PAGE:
The protection of kokako will be the focus of a hui hosted by the Department of Conservation next week.

Conservationists from around the Bay of Plenty will gather in Rotorua on May 18 and will bring together community groups, forestry companies and government organisations who are actively protecting kokako populations.

North Island kokako currently have a threat ranking of 'nationally vulnerable' and populations are confined to forest remnants in the central and northern North Island including areas of Kaharoa, Pongakawa and Otanewainuku.

Representatives from Rotoehu Ecological Trust, Kaharoa Kokako Trust, and Otanewainuku Kiwi Trust will attend the hui to provide updates on their recent work and discuss potential synergies with local forestry companies.


"The greatest threat to the survival of kokako are introduced predators such as possums, rats and stoats," said Rotorua-based senior ranger Erin Patterson.

"A pest control operation took place in the Mokaihaha Ecological Area during 2015 to benefit the kokako population and wider ecosystem. Our post-operation monitoring tracked 1.1% possums and no rats, which should see kokako numbers increase in 2016."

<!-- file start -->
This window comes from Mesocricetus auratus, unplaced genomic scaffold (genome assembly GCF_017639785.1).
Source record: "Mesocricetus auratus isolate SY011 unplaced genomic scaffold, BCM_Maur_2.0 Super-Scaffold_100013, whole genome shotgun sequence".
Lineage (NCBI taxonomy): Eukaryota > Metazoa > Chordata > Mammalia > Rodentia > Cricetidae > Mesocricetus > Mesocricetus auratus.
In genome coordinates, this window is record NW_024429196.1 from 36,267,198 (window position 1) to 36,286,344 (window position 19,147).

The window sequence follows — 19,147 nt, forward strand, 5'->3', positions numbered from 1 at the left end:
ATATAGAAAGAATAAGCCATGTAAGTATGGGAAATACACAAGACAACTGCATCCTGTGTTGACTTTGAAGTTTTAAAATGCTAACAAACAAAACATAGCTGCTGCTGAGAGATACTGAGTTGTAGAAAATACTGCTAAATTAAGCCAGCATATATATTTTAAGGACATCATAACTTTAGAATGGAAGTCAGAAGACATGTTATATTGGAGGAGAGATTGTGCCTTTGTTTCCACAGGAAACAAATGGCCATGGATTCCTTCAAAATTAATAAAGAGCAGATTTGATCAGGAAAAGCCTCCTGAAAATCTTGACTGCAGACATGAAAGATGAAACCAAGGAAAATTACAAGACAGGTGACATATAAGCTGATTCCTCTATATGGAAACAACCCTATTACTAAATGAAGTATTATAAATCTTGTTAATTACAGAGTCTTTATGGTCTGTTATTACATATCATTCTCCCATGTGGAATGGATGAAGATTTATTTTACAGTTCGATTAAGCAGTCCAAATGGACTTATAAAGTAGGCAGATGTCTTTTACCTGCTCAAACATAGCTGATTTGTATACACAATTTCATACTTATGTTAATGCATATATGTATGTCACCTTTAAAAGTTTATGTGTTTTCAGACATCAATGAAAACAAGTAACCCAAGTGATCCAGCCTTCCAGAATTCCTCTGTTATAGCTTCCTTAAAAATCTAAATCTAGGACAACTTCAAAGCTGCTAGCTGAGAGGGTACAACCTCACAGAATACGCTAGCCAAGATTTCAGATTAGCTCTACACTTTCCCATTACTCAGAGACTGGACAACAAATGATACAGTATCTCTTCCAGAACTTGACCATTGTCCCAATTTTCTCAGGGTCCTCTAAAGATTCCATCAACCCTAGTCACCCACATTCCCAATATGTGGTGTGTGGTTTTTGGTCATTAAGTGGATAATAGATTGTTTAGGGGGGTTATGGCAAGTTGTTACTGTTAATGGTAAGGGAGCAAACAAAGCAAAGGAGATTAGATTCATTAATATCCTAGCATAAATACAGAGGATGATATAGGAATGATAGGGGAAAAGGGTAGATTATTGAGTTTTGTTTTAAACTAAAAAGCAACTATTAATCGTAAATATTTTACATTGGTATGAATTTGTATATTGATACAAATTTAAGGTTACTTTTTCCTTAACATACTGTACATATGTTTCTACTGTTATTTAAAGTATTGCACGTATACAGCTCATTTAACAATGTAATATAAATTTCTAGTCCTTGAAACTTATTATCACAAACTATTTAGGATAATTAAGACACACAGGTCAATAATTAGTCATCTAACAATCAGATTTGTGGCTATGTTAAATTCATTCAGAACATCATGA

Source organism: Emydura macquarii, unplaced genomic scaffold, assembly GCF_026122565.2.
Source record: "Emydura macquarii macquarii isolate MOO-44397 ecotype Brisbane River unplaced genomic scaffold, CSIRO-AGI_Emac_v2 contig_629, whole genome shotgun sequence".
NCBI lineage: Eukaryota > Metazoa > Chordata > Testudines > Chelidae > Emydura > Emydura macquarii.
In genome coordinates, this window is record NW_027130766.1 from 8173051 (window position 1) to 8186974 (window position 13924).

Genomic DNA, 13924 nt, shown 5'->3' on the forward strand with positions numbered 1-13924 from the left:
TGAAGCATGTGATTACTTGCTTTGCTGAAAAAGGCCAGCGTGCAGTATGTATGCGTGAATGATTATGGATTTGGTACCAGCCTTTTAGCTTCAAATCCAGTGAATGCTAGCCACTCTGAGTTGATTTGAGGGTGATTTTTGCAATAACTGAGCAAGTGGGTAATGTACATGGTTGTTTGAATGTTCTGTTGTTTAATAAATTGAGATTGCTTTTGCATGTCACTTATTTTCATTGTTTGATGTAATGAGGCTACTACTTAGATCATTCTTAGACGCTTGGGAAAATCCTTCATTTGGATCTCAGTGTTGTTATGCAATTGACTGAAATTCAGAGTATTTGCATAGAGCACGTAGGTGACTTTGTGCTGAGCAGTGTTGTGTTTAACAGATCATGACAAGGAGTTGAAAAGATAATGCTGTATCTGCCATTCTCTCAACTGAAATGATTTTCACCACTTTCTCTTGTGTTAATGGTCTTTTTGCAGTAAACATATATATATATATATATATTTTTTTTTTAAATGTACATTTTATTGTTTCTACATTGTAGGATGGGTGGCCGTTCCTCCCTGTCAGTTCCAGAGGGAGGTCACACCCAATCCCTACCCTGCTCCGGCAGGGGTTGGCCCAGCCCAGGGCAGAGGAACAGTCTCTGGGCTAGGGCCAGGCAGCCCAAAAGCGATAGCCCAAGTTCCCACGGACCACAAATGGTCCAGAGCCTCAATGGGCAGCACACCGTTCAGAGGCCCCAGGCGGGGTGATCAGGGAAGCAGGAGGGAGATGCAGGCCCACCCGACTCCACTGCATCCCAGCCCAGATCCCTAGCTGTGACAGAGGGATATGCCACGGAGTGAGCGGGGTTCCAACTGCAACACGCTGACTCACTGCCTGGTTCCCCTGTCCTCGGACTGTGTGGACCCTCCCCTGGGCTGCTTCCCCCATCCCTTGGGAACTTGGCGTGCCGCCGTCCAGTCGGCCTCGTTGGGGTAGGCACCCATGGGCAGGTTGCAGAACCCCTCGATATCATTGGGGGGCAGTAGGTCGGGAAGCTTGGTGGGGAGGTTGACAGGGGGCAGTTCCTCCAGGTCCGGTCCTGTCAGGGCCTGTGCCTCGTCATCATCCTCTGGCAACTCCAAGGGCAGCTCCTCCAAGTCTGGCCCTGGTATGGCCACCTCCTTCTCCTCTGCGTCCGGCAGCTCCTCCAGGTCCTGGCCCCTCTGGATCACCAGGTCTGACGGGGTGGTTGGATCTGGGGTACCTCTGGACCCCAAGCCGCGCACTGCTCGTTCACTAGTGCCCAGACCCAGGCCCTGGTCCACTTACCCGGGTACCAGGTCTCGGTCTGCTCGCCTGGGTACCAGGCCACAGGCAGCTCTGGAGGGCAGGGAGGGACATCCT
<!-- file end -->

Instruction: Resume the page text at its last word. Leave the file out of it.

"After the operation, we took local iwi members into the bush to listen to kōkako and see for themselves what the operation was protecting."

Miss Patterson said the community conservation groups represented at the hui are dedicated to protecting and restoring New Zealand's native species and DOC is committed to supporting the groups to protect and restore native species.

"The Department has limited resources and we simply can't achieve our goals without contributions from the community," she said.

Volunteers considering conservation volunteer work are encouraged to join a community conservation group. Details are available from